Two HSE officials directly involved in the Grace foster abuse scandal were promoted to senior roles to protect vulnerable adults at risk of abuse two years after the damning Conal Devine report was completed, writes Fiachra Ó Cionnaith, Daniel McConnell, Elaine Loughlin, and Noel Baker.
The Irish Examiner has learned that the appointments were made despite serious concerns over how foster care standards and check-ups were overseen throughout the crisis.
Details of the promotions were revealed as the HSE and Tusla confirmed they have opened disciplinary investigations into 11 employees after yesterday’s publication of the Devine and Resilience Ireland reports show two individuals central to the case were promoted after the scale of what happened became known.
And while the HSE stressed it has conducted a review of all remaining employees to assure itself no one is at risk, the revelation is likely to lead to fresh questions over whether those involved will face adequate disciplinary action.
It is understood that, after the Devine report was concluded in 2012, two of the five HSE officials involved in decisions which led to repeated failures to end Grace’s 20 years of abuse were promoted to senior roles overseeing the care of vulnerable adults.
One of these individuals was involved in the failure to adequately review Grace’s case file in 2004, which led to her being incorrectly taken off a list to find a new placement — prolonging her ordeal for five more years.
The second individual was involved in a 2008 internal HSE decision to veto plans to give the whistleblower who highlighted Grace’s case greater powers to protect her client.
The incidents are recorded in the Devine report which, while published yesterday, was made available to senior HSE managers in 2012.
However, despite this fact, in 2014 — two years after the HSE said the Devine report’s recommendations were acted on — both individuals were appointed to regional roles overseeing the safeguarding of vulnerable adults at risk of abuse.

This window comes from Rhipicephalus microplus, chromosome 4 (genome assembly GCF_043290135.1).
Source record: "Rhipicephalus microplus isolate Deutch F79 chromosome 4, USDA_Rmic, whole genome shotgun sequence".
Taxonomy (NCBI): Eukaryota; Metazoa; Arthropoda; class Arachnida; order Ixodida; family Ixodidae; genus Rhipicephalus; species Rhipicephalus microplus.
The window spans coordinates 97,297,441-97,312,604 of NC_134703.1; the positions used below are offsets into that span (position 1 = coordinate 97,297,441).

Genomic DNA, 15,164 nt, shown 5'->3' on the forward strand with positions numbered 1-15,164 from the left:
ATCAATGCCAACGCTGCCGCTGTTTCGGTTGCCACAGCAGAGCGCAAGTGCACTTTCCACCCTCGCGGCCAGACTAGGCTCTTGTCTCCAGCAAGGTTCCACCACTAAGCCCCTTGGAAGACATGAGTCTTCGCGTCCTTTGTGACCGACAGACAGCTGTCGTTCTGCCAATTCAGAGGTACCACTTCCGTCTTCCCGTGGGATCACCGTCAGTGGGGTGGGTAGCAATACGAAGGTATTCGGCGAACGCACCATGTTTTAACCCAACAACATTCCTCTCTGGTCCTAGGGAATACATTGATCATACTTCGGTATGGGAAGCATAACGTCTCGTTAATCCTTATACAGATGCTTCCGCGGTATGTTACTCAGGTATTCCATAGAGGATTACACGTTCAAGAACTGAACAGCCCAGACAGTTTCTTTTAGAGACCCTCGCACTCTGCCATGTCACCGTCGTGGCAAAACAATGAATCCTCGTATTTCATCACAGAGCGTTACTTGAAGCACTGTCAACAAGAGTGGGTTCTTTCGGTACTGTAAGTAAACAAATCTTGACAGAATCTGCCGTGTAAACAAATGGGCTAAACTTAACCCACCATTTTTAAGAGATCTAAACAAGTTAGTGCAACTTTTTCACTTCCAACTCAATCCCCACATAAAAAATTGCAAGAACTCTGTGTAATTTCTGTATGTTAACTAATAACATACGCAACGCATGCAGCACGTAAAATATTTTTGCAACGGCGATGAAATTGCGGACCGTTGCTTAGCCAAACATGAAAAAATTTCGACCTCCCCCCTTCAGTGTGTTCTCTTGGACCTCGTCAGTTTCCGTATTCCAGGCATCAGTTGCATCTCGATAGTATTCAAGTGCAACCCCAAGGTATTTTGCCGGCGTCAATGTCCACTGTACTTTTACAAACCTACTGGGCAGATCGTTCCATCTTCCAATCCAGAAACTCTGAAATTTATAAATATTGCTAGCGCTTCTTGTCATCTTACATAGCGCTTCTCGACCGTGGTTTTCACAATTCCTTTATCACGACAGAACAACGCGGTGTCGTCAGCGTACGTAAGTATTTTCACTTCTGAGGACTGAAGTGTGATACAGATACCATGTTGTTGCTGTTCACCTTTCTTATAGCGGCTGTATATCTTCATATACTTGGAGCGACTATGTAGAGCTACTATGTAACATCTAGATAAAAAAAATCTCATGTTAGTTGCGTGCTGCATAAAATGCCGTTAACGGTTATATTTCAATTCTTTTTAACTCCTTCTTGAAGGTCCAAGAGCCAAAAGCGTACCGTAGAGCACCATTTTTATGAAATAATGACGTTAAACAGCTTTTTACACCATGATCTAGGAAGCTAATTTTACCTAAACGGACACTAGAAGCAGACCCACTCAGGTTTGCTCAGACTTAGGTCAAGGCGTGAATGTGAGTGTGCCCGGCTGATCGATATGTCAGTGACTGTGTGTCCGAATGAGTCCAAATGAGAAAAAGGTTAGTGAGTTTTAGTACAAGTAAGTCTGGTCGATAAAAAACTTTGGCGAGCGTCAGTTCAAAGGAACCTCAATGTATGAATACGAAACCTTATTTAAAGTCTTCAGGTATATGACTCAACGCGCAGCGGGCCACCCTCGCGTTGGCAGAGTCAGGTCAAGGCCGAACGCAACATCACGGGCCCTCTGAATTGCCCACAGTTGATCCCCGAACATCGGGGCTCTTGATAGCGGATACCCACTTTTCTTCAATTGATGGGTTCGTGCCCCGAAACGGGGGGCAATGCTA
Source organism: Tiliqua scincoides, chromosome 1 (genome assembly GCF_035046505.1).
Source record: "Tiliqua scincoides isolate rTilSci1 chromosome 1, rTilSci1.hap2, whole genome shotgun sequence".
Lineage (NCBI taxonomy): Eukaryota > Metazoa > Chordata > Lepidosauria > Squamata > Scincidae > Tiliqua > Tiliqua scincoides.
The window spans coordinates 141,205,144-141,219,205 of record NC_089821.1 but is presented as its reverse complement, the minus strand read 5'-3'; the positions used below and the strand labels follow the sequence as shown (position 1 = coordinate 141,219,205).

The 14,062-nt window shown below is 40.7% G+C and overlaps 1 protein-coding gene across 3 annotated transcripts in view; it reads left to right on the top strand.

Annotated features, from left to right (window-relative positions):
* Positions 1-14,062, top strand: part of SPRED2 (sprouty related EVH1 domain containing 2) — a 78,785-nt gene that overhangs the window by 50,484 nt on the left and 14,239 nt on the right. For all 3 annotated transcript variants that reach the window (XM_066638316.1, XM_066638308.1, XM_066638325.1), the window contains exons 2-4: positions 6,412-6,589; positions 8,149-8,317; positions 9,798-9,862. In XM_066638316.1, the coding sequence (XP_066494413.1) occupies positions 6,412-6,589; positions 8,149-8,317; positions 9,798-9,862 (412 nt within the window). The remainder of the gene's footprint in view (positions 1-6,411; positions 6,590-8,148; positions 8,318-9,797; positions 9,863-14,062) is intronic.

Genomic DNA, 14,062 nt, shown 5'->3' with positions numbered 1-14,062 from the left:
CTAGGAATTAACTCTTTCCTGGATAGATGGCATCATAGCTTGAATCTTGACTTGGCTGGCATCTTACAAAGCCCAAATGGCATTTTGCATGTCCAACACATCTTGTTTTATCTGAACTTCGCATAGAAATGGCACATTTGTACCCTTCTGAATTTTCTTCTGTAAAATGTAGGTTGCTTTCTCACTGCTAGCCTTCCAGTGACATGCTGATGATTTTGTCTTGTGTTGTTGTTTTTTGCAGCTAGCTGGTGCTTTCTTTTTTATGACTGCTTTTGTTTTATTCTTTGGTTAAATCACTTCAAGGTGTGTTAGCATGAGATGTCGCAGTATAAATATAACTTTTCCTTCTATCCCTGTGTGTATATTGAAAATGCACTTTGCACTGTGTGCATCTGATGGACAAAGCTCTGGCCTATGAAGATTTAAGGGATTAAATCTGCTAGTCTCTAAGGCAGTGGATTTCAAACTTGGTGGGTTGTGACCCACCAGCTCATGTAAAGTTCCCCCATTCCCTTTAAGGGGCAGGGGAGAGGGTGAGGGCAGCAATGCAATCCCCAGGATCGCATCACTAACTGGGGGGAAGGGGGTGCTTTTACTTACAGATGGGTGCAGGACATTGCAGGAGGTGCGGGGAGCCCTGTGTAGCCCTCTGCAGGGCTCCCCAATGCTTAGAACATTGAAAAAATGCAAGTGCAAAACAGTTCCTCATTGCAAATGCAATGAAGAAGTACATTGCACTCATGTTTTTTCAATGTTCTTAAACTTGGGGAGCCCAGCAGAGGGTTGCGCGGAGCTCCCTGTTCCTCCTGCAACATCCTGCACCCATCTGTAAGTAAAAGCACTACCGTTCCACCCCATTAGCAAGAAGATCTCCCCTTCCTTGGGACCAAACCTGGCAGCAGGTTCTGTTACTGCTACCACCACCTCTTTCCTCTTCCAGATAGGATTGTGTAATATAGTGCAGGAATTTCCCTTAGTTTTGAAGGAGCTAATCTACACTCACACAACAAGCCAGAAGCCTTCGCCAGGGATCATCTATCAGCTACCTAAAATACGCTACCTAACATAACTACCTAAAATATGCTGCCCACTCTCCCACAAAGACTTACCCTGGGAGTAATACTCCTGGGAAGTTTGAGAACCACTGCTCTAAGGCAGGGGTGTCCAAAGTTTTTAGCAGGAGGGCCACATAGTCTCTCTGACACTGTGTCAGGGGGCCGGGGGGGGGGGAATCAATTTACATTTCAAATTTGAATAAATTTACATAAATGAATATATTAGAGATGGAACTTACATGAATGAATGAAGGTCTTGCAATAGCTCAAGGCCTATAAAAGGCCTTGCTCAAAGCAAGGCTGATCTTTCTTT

A HSE spokesperson last night said an initial HR review has found “no issues arising at this time in relation to their current roles”, adding the appointments were made via normal public service recruitment rules.
The revelation two of the five HSE officials central to the Grace case were promoted after the scale of the scandal emerged as the HSE finally published the Devine and Resilience Ireland reports, detailing a shocking level of abuse inflicted on Grace and others at the foster home.
Speaking at a media briefing in Co Kilkenny, HSE head of operations for disability services Cathal Morgan and assistant national HR director Tess O’Donovan confirmed that five senior HSE officials are now the subject of disciplinary investigations.
However, despite the move — and separate Tusla confirmation six of its ex-HSE employees are also being investigated — the officials were heavily criticised for only starting disciplinary action now and for allowing individuals to remain in their positions while inquiries take place.
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